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Arthroscopy is a surgical procedure that orthopaedic surgeons use to visualize, diagnose, and treat problems inside of a joint.
Arthroscopy is a surgical procedure that orthopaedic surgeons use to visualize, diagnose, and treat problems inside of a joint. The word arthroscopy comes from the Greek words, “arthro” (joint) and “skopein” (to look). The term literally means to look within the joint.” During the knee arthroscopy, the surgeon will make 2-3 tiny incisions to insert the pencil-sized instruments. These instruments contain a small lens and lighting system to magnify and illuminate the structures inside the joint. By attaching the arthroscope to a miniature camera, the surgeon can visualize and examine the inside the joint. They can examine the bones, cartilage, and ligaments of the knee and repair or correct various problems or injuries.
Diagnosing a joint injury will always begin with a thorough medical history, physical examination, and radiographic studies (x-rays, MRI, CT scan, etc.). Through the arthrosocope, a final diagnosis is made which is often more accurate than through traditional “open”surgery, x-ray studies, or MRI alone.
Some of the more common reasons that knee arthroscopy is done in pediatric orthopaedics include:
Arthroscopic surgery is done in the operating room or surgical suite under a general anesthetic. Although the procedure can be done under a local block (regional anesthesia), it is usually done with general anesthesia in the pediatric population. A small incision (about the size of a buttonhole) will be made to insert the arthroscope into the knee joint. 2-3 additional buttonhole incisions are often needed to examine other parts of the joint or to insert other instruments. When indicated, corrective surgery is performed with specially designed instruments that are inserted into the joint through the accessory incisions. Many common knee injuries can now be treated arthroscopically.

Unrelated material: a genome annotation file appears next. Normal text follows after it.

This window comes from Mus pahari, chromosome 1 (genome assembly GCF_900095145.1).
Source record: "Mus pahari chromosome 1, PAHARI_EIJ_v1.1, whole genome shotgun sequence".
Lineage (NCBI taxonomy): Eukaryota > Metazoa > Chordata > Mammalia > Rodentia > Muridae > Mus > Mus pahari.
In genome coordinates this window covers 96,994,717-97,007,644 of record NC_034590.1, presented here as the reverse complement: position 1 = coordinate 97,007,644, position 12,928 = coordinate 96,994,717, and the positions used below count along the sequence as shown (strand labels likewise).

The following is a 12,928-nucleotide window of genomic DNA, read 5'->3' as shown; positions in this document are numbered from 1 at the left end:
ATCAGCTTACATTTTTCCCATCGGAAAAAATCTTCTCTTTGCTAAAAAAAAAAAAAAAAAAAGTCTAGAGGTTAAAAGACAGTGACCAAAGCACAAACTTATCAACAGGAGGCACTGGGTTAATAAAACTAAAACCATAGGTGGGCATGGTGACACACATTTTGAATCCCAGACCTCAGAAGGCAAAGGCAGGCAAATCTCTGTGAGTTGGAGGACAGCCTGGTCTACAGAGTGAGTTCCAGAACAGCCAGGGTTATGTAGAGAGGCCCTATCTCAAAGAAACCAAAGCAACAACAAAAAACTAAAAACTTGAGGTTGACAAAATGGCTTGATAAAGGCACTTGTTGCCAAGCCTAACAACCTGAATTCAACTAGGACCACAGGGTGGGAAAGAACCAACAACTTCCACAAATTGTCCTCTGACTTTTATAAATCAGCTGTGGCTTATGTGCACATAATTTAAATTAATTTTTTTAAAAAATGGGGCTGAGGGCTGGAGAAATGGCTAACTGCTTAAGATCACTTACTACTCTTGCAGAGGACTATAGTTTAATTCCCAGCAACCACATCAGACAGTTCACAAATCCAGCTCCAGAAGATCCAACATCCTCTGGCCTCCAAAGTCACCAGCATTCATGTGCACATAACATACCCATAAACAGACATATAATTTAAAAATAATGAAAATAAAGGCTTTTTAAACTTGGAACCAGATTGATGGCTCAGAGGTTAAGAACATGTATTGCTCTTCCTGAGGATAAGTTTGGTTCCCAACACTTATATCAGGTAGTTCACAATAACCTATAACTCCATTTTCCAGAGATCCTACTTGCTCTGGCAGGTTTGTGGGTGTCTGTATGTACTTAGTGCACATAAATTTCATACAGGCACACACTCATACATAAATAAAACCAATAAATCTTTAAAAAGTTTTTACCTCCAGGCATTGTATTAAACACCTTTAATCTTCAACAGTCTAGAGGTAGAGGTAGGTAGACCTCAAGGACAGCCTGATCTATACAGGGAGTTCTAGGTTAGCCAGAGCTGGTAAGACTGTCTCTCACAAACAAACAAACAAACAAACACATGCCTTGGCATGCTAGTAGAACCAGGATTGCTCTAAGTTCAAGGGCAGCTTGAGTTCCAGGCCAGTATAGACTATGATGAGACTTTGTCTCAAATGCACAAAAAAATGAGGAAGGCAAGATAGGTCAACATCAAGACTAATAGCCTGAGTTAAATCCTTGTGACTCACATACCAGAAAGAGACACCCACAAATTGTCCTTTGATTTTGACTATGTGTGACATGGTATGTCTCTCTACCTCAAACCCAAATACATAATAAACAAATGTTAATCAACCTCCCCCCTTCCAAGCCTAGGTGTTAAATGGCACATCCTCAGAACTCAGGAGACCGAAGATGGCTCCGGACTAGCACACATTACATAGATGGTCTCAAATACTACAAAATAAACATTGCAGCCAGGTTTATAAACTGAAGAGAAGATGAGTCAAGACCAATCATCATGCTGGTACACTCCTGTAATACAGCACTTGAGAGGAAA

After arthroscopic surgery, the small incisions will be covered with a bulky dressing and knee immobilizer. You will be moved from the operating room into the recovery room. Some patients will need little or no pain medication, although it is not uncommon to have pain if an injury was treated. The surgeon will usually put novocaine in the knee at the time of surgery for pain relief after surgery. This will often last for about six-eight hours after surgery. Pain medication should be used as needed for the first few days after surgery. After the novocaine wears off, it is not uncommon to have discomfort in the knee. The pain should be well controlled with Ibuprofen (Motrin) and/or Tylenol with Codeine (tablets or liquid). The dose will depend on weight of the patient. A presciption will be given and should be filled prior to going home from the hospital.
Once you are awake, tolerating drinking and eating, and pain is well controlled, you will be discharged home.
If you have any questions or concerns, please contact our office at 617-726-8523.
Content developed by Erin S. Hart, RN, MS, CPNP, Maurice B. Albright, MD, Brian E. Grottkau, MD and Saechin Kim, MD
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